Will new laws teach us to play nice with others?
Rules; we have them whether you like it or not. Rules as a kid growing up helped mold us into responsible adults. Rules in school helped to guide us while we were educated. And rules throughout our adult life help to keep us in line. After a while it seems we forget about some of the rules and begin to do our own thing, but that’s not always a good thing especially when it comes to driving.
As of January 1, 2016 Ontario Canada has a few new laws to protect pedestrians from drivers… and from themselves. Drivers must now yield to pedestrians at marked crossovers (which are crosswalks in the middle of the block; not at intersections), school crossings or at crosswalks when a crossing guard is present. These should have all been common sense, but that hasn’t always been the case. That’s why new laws had to be implemented. In Ontario alone in 2013, there were over 4000 pedestrians injured and almost 100 killed on our roads. You can find the new laws here; http://www.mto.gov.on.ca/english/safety/pedestrian-safety.shtml#q1
Here’s the troubling part; this new law could have been avoided if pedestrians and drivers could get along. Let’s first talk about pedestrians. Before stepping off the curb, look in all directions for vehicles, including cyclists. Right of way is something which must be given, not taken. Even if you think you should be allowed to go, the only thing that’s going to stop you from reaching the other side safely is a vehicle. Parents need to teach kids these rules from a young age so they can become habitual to them as they get older.
Even though most, if not all of us, were taught to look both ways or all ways before crossing the road, it doesn’t happen…especially since there are also so many distracted walkers within our communities. For this reason, drivers must always be looking for pedestrians who may be crossing or about to cross before they proceed. Sounds like common sense, right? Well, if that was the case, why did this new law have to come into play?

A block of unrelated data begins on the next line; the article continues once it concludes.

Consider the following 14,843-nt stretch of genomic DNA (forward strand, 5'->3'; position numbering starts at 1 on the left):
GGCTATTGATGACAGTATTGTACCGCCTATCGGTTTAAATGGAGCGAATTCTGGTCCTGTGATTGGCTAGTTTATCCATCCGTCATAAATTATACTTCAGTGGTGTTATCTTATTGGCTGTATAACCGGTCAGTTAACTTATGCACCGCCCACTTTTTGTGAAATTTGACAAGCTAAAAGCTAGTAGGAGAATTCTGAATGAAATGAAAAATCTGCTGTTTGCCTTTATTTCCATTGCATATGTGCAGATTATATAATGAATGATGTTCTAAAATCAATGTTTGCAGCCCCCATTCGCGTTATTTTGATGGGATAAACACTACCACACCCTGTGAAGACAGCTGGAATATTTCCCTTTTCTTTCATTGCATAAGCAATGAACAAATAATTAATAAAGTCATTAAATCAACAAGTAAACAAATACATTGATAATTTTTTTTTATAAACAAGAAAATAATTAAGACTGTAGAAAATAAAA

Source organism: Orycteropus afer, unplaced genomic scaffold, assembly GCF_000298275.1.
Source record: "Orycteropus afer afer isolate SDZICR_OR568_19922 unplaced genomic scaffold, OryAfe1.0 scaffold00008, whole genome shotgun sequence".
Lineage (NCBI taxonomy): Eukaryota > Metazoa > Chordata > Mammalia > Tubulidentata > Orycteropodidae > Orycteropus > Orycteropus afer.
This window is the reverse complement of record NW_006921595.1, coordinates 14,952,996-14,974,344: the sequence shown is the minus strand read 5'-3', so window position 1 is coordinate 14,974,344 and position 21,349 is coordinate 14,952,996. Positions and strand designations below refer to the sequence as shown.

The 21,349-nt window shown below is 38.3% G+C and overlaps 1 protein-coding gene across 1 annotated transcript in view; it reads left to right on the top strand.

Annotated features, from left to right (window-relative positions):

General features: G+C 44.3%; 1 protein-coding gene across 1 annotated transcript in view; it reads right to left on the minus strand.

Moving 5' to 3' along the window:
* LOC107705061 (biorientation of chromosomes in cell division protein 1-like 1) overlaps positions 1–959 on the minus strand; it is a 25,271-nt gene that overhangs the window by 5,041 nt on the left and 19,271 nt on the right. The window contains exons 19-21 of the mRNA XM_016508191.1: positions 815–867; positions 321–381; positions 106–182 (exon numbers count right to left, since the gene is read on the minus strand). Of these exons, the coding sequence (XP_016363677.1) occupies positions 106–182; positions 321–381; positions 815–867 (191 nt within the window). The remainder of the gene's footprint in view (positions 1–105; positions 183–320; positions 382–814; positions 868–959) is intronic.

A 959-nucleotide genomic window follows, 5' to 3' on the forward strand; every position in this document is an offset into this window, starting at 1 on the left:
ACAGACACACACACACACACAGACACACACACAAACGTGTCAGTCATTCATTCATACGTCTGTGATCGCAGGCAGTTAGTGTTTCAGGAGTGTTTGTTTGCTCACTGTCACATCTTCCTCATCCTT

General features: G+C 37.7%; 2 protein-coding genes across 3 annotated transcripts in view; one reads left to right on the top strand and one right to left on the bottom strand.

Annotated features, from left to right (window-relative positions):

To tell you the truth, it is sad when the government has to create more laws to protect drivers, cyclists and pedestrians. Why can’t we all self-govern ourselves so we can protect each other? It’s kind of like teaching your kids to do their chores at home. After a while you don’t need to micro-manage them any longer. They can do it on their own. There may be a few times you have to remind them, but overall they do what they’re supposed to.
So here’s the plan; drive like someone’s always watching you. As a driver, work as a team player and not as an individualist. Be patient and allow the pedestrians or cyclists complete their cross. Move your eyes from side to side to spot them early so you have time to safely yield to them. As a pedestrian, expect a vehicle each time before you cross. Ensure the driver is slowing before stepping off the curb. Never assume the driver will see you until they actually do.
If we can all work together, maybe we can reduce personal injury and fatalities. It’s time to prove to ourselves we can follow rules and play nice with others.